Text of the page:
What to do with your post-Halloween pumpkin

Carving a pumpkin is one of the highlights of the Halloween festival, but what to do with your orange fruit once the 31st has gone?

As Tops, we offer as many different textures, tastes and smells to explore as possible… and Halloween is the perfect excuse to get sticky with pumpkin!

We carve them, paint them, paint with them, build with them… the list is endless. Keep an eye out for our Halloween activities post once November comes around to see what Tops children have been up to.

The dilemma comes when the ghoulies and ghosties have retired for the night on the 31st, and we have pumpkins left behind.  We’ve popped on our thinking hats and come up with a selection of different things to do with those pesky leftover pumpkins.

  1. Pumpkin Puree- fantastic to use in pie, soup, bread, muffins and even pumpkin butter.  Take a pumpkin (one that hasn’t been battered or painted!) and scoop out the innards. Cut it into chunks and roast on a baking tray for 45mins at 180C. Peel off the skin and blend the pumpkin into a puree. Use it then and there or freeze it to use in delicious recipes.
  2. Roasted Pumpkin Seeds- a good source of omega-3, which is fantastic for skin, hair, nails, brain health, and cholesterol. Just rinse of the seeds, season them if desired, and roast for 20 minutes at 150C
  3. Bird Food- pumpkin seeds are also great to feed to birds. Rinse them, let them dry, then present them on your bird table.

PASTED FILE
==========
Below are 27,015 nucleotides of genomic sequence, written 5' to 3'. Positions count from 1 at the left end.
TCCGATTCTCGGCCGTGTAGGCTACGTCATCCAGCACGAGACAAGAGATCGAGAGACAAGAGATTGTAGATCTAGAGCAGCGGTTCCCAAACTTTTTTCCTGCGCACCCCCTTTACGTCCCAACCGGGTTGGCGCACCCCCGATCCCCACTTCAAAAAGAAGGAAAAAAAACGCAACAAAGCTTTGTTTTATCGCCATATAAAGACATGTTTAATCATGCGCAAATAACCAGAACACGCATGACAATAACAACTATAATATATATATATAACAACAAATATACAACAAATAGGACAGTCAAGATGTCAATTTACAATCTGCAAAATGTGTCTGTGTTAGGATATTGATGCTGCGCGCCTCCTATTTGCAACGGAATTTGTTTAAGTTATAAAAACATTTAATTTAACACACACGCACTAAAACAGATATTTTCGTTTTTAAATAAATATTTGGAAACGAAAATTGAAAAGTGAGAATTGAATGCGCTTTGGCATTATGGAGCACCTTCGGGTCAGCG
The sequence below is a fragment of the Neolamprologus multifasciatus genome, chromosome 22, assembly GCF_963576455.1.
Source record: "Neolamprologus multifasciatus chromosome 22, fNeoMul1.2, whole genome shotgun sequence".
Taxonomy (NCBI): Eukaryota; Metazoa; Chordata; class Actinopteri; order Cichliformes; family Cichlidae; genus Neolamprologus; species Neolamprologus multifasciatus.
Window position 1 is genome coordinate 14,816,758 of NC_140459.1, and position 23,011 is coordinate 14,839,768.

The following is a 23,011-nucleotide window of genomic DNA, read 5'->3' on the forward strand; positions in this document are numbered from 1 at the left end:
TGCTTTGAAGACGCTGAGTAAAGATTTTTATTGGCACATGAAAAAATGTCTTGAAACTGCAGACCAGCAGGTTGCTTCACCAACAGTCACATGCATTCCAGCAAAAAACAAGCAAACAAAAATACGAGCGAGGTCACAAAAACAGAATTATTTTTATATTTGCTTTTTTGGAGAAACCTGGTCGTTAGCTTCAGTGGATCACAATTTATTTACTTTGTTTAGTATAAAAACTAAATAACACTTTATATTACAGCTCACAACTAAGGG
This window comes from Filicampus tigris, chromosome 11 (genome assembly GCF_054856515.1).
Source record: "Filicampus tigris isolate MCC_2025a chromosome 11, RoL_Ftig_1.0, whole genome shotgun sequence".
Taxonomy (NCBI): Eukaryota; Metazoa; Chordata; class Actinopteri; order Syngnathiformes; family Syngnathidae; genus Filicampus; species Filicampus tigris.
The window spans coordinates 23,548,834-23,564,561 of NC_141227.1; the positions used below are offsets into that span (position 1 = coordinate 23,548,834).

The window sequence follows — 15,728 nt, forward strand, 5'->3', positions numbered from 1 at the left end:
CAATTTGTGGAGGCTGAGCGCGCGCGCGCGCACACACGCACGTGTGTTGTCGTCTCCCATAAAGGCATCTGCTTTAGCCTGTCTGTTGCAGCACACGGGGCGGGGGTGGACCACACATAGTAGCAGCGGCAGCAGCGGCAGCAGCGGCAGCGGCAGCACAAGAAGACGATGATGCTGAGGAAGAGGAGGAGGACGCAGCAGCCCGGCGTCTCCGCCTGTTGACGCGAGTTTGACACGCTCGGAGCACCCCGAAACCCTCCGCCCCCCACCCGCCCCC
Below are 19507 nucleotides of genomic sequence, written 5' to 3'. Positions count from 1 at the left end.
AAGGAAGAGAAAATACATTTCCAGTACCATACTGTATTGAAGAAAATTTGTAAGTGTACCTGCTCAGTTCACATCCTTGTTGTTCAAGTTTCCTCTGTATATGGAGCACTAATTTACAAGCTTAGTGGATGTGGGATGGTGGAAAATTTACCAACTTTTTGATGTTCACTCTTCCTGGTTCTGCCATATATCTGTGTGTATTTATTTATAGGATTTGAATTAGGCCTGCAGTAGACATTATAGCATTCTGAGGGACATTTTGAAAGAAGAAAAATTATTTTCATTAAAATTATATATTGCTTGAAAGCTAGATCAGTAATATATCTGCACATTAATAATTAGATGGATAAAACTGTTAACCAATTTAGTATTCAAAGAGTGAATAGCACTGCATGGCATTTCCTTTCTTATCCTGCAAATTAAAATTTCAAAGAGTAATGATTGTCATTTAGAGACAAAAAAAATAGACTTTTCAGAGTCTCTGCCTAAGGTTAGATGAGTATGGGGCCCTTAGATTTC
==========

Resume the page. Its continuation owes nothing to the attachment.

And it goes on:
4. Beauty products- rich in nutrients that are fantastic for your skin and hair, there are countless chemical laden beauty products than could be replaced with your pumpkin. Check out treehugger.com for ideas on how to make body scrub, face masks, conditioner and much more!
  5. Bird Feeder- cut the pumpkin in half horizontally. Poke some sticks in to make perches, fill with bird seed, and string up for the fluttery wildlife to enjoy!
  6. Pumpkin Planter- pot a small plant into a pumpkin and it’ll last for several weeks. When it starts to get a bit worse for wear, plant the whole thing directly into your garden and the pumpkin will naturally decompose.
  7. Save the Seeds- if you’re not a fan of eating roast pumpkin seeds, you could also save them (squeaky clean of course!) and plant them in the spring to grow your very own pumpkins.

There are loads of different ideas available on the internet. Try thepennyhoarder for some more suggestions.

Some of our pumpkins get explored quite vigorously by interested children. They’re not fit for re-purposing… if yours are the same, make sure to compost them!

Posted in: Crafts, News from our Nurseries